to the influenza yesterday afternoon.
His condition is considered serious.
Postmaxf er Mvera whn waa III -ih
disease, is back a't work. Two of his There are approximately 3000 cases of
boys also were sick with influenza. Spanish Influenza in Idaho today. The
Boarding students at Hill Military records of the state board of health
Academy yesterday were in-culated show the epidemic is particularly bad
against the disease. Day students are in Power and Lewis counties. Dr.
not admitted to the school. Biwer. secretary of the board, has re-
Of 132 deaths reported to the city iii,h Hrki in laro stores- plpvitor
irttiiii iiuiruu IUC UH?t WeCK, 04 Were I nnvrntnrm Hontiut, nnH hnrhom to wear
from influenza, according to a reoort I n.ciB n .iivtii that lai-ira s'nrrs
1 1 me triiouB uurcuu 1L BSmnKlOn I ,lni, Kotnrriav nights hocniiKA Clf thP
. . . . u . u .-
possibility of spreading the epidemic
. v- y,' Z- i rr.' - - I
;;-A T-.-A cc ' -1 j i .. f ? I
f V' 'V flfC MlMsgStwM
-an ' ! r w-irTi ?T-??V- !
i viK ik-y tnJsfl t A i
: i?ni 5feMW"S ft-- '
'. m I fvifs 4 . ...v: v -4 II
P'7 b ... . fc - . m i in
Your Logical Store for Women's, Misses' and Children's
READY-TO-WEAR APPAREL
Offering choice of tremendous assortments of the season's most stylish merchandise at
,these low prices that have made this sale headquarters for economical women.
If yon want the utmost style, value and service. Investigate these phenomenal offers. Despite the Increase
In everything; thjvt enters Into the manufacture of women apparel, our tremendous buylns; power enahles n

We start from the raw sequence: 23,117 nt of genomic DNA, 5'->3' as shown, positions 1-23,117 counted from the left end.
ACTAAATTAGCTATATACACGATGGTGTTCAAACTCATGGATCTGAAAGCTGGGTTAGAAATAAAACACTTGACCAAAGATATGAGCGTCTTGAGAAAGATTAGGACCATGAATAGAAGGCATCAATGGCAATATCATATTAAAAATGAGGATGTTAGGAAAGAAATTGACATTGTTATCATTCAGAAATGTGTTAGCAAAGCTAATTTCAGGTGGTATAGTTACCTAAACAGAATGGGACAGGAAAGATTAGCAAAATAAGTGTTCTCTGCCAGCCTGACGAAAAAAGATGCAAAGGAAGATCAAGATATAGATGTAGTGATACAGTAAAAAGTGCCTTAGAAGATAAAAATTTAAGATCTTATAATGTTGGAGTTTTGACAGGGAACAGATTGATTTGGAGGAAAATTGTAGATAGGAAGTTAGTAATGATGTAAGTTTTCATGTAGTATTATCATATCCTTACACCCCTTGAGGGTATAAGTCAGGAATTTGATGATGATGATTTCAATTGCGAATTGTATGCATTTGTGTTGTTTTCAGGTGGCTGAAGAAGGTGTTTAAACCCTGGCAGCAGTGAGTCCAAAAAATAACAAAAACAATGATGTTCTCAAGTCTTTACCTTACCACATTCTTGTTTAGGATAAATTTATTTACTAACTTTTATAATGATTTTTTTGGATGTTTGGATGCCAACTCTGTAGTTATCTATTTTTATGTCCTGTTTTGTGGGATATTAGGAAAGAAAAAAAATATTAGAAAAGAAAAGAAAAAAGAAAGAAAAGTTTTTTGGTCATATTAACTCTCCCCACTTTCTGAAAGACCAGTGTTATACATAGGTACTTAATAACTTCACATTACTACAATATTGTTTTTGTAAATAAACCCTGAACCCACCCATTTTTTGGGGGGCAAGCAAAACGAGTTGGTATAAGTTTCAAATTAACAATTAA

to supply our customers' needs with atylisa apparel of unquestioned quality and workmanship at MO.EI.
SAVING PRICES.
Values Extraordinary in Juniors and Women's High Grade Fall Coats
PLAIN AND FUR-TRIMMED STYLES ARE BEING SHOWN AT
$12.50, $19.50, $22.SO, $27.50
Veloor, Broadcloth, Salts. Plushes, Zlbellnes, Corduroy In fashionable Fall colors Rnsslnn green, tobacco
brown, plum, taupe, navy blue and black are featured In Motor, Street, I'tllity and Dreas oats. Many band
some new models designed with large cape, convertible and muffler collars, empire effects and belted styles
to choose from. Women who anticipate replenishing their wardrobes will surely find something here to their
advantage, for these beautiful Coats are rarely offered at such a low figure.
OTHER EXCLUSIVE COATS $32.00 TO $60.00 EACH
HOSIERY AND UNDERWEAR
Women's Woolen Hose
Special at 65c Pair
Women's Fine Wool Hose, with elastic ribbed top,
gray color with whUe wool heels and toe's, or black
cashmere with hem top and seamless foot; fashioned
leg:; all sizes at 85c
Women's Cotton Hose
Special at 35c 3 for $1.00
Women's Fine Cotton Seamless Hose, hem top, most
all the leading colors wanted; all sizes. Special 3 pairs
for Sl.oo.
Children's Extra Fine Hose
Three Pairs 85c
Children's Extra Fine Ribbed Black Cotton Hose,
slightly imperfect, double heels and toes; very elastic;
all sizes 5 to 9 at 3 pairs S5c
Women's Union Suits
Special at $1.00 Each
Women's Fleeced Union Suits, medium weight; high
neck, long sleeves; Dutch neck, elbow sleeves or low
neck, no sleeves; ankle length. Sizes 34 to 38 at 1.00.
Sizes 40 to 44 at l.-.
Children's Union Suits
Special at $1.00 Each
Children's Fine Ribbed White Cotton Union Suits,
fleece lined, full taped with buttons, drop seat; all
sizes 4 to 12 years at 1.0.
We Will Continue the Great Sale of
DRESS GOODS AND SILKS
Another Week In Order to Give Every One an Oppor
tunity to Share In the Grand Bargain Event